Remortgaging for Equity Release

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Remortgaging for Equity Release

Many people decide to remortgage their homes to release cash from their property, but how does this work in practice and what’s involved?

What is Remortgaging for Equity Release?

Once you have a mortgage and have repaid some of the debt, you can increase the size of your loan to release a cash sum back to you, to spend however you wish.

This usually requires a remortgage, which is where you apply for a new mortgage with a new lender. You will need to meet certain criteria for the new mortgage.

Why remortgage to release equity?

Most people that release equity want to access a cash lump sum. There are many reasons why you might explore this. Many of our clients seek to access their equity to fund home improvements, to consolidate debts, to boost retirement funds, pay a child’s university fees or help a family member with a deposit for a home.

Remortgaging is a way to borrow at lower interest rates than with a loan or credit card.

Think carefully before securing other debts against your home. Your home may be repossessed if you do not keep up repayments on your mortgage

How does remortgaging to release equity work?

The first thing lenders will look at for a remortgage is your Loan to Value (LTV). This is the size of your loan against the value of your property. Your equity is the difference between these two figures.

You will need to work out how much you want to borrow and the size of your LTV once you increase the loan. You can usually get a mortgage up to 90% LTV – but high LTV borrowing means higher interest rates.

You will also need to meet the lender’s affordability checks and other criteria such as credit scoring. Once you find a mortgage lender to accept you, you take out a new mortgage with them for the higher sum. You use this to pay off your previous mortgage and keep the leftover funds.

Can you give an example?

You bought a property for £300,000 a few years ago. The mortgage you owe is now worth £200,000, and with property price rises, your home is now valued at £350,000 and your equity is therefore £150,000.

You could take out a new mortgage for £250,000, releasing £50,000 back as a cash sum. Your monthly repayments will increase to cover this additional borrowing, but you still have £100,000 equity in the home.

What are the pros and cons of equity release?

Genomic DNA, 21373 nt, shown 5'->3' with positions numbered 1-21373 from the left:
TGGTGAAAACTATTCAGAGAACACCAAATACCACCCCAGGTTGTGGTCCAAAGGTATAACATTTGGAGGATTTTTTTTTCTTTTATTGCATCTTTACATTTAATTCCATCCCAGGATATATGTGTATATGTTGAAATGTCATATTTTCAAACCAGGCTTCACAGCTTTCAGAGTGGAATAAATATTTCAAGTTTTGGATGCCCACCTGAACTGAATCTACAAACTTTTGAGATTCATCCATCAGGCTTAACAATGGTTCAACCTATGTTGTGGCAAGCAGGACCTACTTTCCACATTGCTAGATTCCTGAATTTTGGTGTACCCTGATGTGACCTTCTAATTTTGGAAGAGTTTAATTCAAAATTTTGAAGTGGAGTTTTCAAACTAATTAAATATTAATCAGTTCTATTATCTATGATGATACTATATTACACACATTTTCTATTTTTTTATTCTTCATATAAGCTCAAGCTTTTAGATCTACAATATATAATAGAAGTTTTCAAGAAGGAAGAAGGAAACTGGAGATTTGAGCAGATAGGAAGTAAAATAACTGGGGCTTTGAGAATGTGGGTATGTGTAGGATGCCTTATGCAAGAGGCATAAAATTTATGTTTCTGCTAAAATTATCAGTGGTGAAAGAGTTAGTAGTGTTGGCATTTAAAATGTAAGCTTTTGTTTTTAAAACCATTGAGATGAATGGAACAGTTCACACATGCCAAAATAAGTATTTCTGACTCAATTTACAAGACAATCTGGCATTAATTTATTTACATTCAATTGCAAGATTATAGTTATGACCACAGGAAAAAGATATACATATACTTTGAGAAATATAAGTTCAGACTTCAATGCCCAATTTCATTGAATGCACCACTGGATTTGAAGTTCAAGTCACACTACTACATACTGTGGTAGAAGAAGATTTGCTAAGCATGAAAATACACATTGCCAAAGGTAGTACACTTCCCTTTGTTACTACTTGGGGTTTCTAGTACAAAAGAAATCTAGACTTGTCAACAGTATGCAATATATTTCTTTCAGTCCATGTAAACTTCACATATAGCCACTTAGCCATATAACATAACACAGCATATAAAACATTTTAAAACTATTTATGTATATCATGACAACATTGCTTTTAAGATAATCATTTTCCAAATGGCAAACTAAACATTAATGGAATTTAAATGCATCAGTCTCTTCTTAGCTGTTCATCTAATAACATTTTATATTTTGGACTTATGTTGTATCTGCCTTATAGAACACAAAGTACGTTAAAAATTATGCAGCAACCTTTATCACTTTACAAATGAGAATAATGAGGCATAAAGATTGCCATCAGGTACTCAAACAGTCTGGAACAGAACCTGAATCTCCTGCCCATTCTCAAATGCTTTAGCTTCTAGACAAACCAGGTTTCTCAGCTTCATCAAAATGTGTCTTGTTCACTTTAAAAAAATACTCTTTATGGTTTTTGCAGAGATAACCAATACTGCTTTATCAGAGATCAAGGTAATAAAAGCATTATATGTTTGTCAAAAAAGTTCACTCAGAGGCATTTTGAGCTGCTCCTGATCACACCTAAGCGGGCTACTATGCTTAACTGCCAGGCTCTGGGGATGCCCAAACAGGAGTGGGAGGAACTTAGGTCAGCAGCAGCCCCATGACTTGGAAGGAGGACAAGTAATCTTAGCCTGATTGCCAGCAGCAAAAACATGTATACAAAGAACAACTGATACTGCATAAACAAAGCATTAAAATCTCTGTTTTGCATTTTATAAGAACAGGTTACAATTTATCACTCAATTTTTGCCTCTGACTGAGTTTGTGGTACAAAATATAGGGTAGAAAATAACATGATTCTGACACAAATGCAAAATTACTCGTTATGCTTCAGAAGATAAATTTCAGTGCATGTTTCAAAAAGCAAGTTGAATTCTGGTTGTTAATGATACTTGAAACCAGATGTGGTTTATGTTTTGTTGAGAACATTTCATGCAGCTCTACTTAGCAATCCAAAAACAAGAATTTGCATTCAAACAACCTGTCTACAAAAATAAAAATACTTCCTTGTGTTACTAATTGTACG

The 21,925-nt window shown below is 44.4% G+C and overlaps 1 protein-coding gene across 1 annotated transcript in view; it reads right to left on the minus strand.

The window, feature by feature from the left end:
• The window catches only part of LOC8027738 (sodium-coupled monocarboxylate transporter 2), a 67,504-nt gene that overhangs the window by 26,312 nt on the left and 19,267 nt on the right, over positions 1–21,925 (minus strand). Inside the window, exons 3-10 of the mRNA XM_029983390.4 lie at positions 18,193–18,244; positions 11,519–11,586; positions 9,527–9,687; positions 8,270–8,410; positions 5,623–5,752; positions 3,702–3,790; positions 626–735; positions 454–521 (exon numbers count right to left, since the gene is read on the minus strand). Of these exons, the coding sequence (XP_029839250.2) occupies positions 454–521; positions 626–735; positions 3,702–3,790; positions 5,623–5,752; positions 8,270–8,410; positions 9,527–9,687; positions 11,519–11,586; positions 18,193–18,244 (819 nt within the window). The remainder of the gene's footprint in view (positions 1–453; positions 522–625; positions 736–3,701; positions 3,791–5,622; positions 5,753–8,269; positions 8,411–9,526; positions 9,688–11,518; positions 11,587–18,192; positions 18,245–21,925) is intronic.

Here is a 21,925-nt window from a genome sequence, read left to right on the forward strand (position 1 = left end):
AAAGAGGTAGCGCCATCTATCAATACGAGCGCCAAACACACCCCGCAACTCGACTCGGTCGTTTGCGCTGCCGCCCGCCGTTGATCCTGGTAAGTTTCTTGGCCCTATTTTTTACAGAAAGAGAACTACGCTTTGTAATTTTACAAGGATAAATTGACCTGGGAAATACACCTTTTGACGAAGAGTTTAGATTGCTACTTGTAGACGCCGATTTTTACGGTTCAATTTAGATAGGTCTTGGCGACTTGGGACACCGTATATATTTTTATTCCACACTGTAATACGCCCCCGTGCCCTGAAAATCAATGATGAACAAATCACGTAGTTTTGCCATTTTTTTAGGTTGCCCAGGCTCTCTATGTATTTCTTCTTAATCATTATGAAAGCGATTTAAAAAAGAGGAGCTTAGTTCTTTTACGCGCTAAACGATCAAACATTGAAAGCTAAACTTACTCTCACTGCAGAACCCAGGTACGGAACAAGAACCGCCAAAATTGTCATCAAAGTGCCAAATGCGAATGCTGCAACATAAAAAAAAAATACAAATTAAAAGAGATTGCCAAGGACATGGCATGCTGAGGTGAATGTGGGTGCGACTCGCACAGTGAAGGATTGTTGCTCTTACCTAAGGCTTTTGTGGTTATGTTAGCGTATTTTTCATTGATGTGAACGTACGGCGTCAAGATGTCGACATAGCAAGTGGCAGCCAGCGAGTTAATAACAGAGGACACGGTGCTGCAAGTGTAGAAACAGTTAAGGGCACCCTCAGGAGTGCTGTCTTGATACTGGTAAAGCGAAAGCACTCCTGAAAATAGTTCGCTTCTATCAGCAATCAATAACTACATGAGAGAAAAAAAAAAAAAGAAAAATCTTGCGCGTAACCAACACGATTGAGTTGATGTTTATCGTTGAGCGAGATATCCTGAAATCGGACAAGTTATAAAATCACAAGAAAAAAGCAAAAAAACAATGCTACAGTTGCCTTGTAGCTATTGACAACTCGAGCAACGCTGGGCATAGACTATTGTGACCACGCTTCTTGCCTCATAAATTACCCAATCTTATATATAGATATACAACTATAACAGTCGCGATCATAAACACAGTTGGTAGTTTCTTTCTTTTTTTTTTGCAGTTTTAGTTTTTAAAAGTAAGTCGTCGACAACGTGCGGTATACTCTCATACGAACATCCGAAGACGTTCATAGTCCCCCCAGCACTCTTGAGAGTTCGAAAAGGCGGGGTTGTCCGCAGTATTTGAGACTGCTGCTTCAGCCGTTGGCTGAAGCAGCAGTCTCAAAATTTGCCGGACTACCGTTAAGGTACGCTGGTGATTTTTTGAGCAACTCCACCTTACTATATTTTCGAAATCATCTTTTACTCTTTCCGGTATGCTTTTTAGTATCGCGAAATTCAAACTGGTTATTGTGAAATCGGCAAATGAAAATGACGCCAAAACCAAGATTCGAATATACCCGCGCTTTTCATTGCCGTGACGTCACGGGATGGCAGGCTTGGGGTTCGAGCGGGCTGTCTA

The main benefit of equity release is that it’s a way to unlock the money that is tied up in your home. The borrowing is generally at a lower interest rate than a personal loan or other forms of borrowing.

The biggest drawback is that you are increasing your overall mortgage debt which means it will take longer – or cost you more – to clear it. Be conscious too that if you increase your borrowing and house prices fall, you could enter negative equity. It is challenging to move or remortgage your home in this situation, where you owe more than your home is worth.

Bear in mind too that remortgaging can also be costly – with valuation fees, arrangement fees and legal fees. Check too whether early repayment charges apply to your existing mortgage. These exit fees are common on fixed rate deals and can be as much as 15% of the outstanding mortgage. It may be worth waiting until your fixed term ends before remortgaging.

How can a Mortgage Broker help?

Generally, mortgages are a very cost-effective way to borrow. But everyone’s situation is different, so it’s important to explore all the alternatives to remortgaging before you decide.

We are here to help. We will explore your situation, what you want to achieve and how best to reach your goals. We’ll do all the calculations to show you what the additional borrowing will mean in practice.

We then explore appropriate mortgage deals and lenders and will recommend the most appropriate products. We’ll support you all the way from making a plan to applying and securing the mortgage. 

Think carefully before securing other debts against your home. Your home may be repossessed if you do not keep up repayments on your mortgage